You have to say that word. “What’s my best next step?” We have all prices. That’s when you get to making your list, to doing your mind maps, and create the vision board. I always say, “You want to do a vision board because I try to do one every December. I always say at the end of this exercise, we all want to say one thing, ‘What’s my best next step?”
I have to tell you. I’d been at the scheme for a couple of decades. I have not heard that coming from whether it be psychologist, a psychiatrist, a therapist, a counselor, a coach, a consultant on and on. I’m in the process of editing one of my books. I hate to edit. I love to write and I opened up the document and thought, “I don’t feel like doing anything because I couldn’t see the next step,” but all of a sudden I thought, if I asked myself the question, “What’s my best next step?” I’m going to edit a paragraph. Like, “I got it.”
You’ll get right there really quickly when you just add that one little piece to it.
You also talk about once you’ve got your why, then you win. What is winning been for you and in your life, Marcia?
[Tweet “In order to make a difference, you have to make a decision.”]
You have people say, “What do you do?”“What is your profession?”or “What have you?” My answer is the quirkiest answer you’ll probably here. I say, “I’m a puzzle maker.” I put pieces of puzzles together in every area of my life. A good example would be when I selected the doctoral program I was going to attend, everyone tried to tell me, “You should get a PhD in Education because you have a Master’s Degree in Education.” Then I started thinking, “I don’t think that’s for me.” I made a decision and you have to put this in really quick. In order to make a difference, you have to make a decision and I selected Public Policy and Administration.
Fast forward years later, I’m at the very end, about to complete my dissertation and the puzzle has come all together because being an educator, being a coach, being someone who empowers people, motivates people, working with governments and contractors, and it all made sense. I put the pieces of the puzzle together and when I work with recruiters, sometimes I work with human resource professionals and they’re giving me all these bits and pieces and then weeks later, I’ll sum it all up and I’ll say, “That’s the pieces of the puzzle, this is the answer. Now, what’s your best next step based on that?”
I started out as a speech language pathologist. I had a master’s degree and owned a speech clinic. Then, I went on to own an art business. Later, I went on to get a PhD in Clinical Psychology. Then, I went on to be a vice president of marketing for a company and president of a healthcare company. I remember when I quit twenty something years ago to do the coaching and consulting, my father said, “What a shame you did all of those colleges for nothing.” I’m like, “Dad, no. I’m literally taking pieces of all of those things.” I wish I’d had your language. He would have been able to see pieces of the puzzle.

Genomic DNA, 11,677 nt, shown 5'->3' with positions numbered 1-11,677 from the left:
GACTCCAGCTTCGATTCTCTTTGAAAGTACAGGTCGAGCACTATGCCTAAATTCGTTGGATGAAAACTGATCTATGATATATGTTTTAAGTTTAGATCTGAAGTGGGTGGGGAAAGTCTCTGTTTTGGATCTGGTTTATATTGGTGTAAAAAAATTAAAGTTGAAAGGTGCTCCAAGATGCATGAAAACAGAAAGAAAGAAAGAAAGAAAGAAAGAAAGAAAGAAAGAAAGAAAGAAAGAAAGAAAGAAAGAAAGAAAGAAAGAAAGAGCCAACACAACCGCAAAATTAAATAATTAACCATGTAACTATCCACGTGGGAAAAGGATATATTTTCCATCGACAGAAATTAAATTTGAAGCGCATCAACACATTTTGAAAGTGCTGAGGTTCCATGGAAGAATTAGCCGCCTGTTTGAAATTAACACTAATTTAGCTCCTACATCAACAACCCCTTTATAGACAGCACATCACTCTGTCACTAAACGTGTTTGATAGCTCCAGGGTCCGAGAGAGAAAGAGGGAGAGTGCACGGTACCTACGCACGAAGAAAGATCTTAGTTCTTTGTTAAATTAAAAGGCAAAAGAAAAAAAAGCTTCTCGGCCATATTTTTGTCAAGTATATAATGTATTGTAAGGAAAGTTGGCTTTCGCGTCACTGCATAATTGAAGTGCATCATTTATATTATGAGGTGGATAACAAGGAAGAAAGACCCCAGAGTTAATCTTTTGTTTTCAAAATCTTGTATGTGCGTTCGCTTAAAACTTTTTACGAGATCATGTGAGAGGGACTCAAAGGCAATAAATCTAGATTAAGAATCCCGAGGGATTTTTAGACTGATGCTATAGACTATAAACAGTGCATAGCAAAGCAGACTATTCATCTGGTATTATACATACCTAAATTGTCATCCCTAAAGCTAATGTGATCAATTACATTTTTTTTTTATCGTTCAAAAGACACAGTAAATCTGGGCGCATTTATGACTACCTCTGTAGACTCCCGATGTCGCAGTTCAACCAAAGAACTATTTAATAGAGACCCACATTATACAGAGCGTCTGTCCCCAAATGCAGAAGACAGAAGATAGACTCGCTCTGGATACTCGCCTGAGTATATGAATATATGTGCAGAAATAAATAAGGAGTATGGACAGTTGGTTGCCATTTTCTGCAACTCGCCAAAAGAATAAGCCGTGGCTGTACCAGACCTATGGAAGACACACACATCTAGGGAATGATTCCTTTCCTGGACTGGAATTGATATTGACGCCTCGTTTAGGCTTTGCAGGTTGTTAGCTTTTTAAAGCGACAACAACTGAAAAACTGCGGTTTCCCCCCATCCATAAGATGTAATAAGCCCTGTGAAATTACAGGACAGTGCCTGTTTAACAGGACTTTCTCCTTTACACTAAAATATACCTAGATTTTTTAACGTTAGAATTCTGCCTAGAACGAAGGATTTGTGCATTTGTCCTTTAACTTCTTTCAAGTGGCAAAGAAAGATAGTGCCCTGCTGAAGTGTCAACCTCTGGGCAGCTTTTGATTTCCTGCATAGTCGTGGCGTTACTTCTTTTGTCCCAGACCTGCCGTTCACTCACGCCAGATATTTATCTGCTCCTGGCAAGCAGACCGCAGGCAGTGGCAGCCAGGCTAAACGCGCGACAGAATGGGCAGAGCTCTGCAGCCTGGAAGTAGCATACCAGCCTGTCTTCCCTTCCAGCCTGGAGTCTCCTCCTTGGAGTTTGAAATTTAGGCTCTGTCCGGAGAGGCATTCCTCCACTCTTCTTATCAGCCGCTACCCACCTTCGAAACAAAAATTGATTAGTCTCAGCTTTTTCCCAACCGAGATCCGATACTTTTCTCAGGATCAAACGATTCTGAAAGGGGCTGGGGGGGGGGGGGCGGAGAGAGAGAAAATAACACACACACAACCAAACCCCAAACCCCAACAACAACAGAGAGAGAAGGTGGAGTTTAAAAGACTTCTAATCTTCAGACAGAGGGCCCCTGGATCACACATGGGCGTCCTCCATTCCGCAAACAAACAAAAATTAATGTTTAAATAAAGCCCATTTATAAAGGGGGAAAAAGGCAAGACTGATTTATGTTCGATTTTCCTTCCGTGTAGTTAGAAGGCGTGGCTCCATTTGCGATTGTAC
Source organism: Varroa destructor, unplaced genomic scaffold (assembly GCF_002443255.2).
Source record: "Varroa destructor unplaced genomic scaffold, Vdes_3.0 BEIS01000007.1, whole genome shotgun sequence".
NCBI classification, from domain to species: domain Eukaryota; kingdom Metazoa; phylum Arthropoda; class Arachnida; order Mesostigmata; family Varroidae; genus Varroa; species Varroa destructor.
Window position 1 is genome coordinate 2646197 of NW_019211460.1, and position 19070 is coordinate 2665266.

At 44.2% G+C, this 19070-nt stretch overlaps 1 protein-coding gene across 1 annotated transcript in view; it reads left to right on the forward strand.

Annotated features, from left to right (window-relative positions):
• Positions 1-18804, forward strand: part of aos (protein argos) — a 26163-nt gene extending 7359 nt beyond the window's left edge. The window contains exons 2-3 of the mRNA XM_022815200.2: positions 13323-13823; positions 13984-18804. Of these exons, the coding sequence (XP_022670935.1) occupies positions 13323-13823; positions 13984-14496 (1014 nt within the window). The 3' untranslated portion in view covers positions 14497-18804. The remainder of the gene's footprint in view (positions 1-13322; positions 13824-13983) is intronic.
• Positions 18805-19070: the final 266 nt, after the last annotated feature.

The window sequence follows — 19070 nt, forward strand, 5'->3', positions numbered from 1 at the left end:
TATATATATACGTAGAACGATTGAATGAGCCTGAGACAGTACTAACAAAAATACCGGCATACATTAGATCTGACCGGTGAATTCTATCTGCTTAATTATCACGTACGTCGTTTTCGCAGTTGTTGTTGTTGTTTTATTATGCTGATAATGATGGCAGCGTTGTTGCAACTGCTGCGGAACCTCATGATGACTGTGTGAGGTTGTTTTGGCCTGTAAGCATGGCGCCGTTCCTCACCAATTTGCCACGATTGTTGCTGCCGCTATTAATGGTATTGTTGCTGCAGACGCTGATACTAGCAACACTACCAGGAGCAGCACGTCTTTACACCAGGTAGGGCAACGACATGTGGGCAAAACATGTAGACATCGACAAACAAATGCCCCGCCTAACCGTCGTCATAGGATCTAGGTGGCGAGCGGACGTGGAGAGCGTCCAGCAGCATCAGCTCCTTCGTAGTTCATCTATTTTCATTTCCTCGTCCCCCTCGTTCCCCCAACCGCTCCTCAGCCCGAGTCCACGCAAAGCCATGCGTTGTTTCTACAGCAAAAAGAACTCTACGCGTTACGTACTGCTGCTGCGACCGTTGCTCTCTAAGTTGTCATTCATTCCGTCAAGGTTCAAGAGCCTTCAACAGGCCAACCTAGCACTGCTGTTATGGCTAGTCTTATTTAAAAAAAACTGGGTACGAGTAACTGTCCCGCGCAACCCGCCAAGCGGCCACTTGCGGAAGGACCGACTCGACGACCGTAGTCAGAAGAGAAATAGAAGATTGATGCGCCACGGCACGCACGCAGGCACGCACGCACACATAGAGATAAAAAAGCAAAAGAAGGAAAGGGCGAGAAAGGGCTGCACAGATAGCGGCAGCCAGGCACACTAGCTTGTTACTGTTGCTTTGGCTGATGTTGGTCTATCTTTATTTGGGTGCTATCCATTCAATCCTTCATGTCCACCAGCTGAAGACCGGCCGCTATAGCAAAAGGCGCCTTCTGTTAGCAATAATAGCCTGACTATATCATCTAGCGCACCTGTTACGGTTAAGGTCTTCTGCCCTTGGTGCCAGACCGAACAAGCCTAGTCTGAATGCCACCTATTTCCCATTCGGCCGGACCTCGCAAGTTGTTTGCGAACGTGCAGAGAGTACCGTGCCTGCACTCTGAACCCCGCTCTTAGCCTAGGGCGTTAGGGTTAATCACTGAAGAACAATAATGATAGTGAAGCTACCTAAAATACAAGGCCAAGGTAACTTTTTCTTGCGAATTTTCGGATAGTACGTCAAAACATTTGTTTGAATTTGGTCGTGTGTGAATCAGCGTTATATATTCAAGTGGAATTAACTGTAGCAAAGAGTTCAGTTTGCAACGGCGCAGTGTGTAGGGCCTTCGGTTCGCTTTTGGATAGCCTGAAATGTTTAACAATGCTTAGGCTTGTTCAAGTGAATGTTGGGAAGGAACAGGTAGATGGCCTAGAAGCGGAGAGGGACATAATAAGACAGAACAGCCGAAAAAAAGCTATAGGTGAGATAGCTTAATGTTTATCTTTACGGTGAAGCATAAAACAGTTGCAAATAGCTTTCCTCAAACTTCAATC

You created a masterpiece. Heartrepreneur was your masterpiece.
Marcia said this and I thought it was critically important, “To make a difference, you have to make a decision.” I always say to people, “If you want to work with X,Y,Z person, hire them and if you don’t want to work with them, don’t hire them.” They’re like, “I’m not sure, “ and I’m like, “No, you have to make a decision. It’s a yes or it’s a no. Either one is yes, it’s a win because you’ve made a decision.” To make a difference, you have to make a decision. What’s the final tip that you might want to leave?
Based upon what we spoke about with the education piece, I would say an investment in knowledge pays the best interest. We can even think that going to school, all that time and the money to where that it necessarily equates starting salary or any type of fulfillment. Even when you’re talking to your children, your family members, you say to them, Benjamin Franklin , “An investment in knowledge pays the best interest.” I was driving going to work in DC one day and I looked to my left and sure enough the quote was on that building. I’m like, “It’s coming together.
[Tweet “Investment in knowledge pays the best interest.”]
I have every inch of knowledge that I’ve acquired, no matter at the time if I couldn’t figure out how to use it has paid off. I am a continuous learner, I go to seminars, I read, I listen to audio books, I watch webinars. I’m out there learning and I couldn’t agree more that that is a great quote. How can we stay in touch with you? Where can we find 21 Ways to Win at the Game of Life? How can we connect?
My website is Marcia-Bennett.com. I’m also on Twitter a lot so you can find me there. The Twitterhandle is @SuccedWithMB.I have another book that’s a collection of quotes because I think when I speak a lot of people connect with my quotes. It’s called Make It Happen and these are the quotes that you can read to make it happen. You can find both of those books on my website.
A lot of the reasons I loved our interview are your quotes. It’s like, “I’m going to remember that.”Some interviews are okay and some interviews are standout. This to me has been a standout interview. I am so honored that you spent some time here with us. Thank you so much for being here.
I appreciate you allowing me to share my wisdom.
- Marcia Bennett
- 21 Ways to Win at the Game of Life
- @SuccedWithMB – Twitter Handle
- Make It Happen
About Marcia Bennett
Marcia Bennett embodies the spirit of resiliency- demonstrating that the ultimate challenge we face is not succeeding, but rising to the top when it seems impossible. Her unique ability to “show you the big picture” and guide you through the process allows individuals to collaborate and progress at the same time. She emphasizes that life is a game; but you must know the rules. If you do not know the rules of engagement, you simply cannot win. Marcia wants individuals to know that when you know your why, and you have what you need to transform your life, you will win.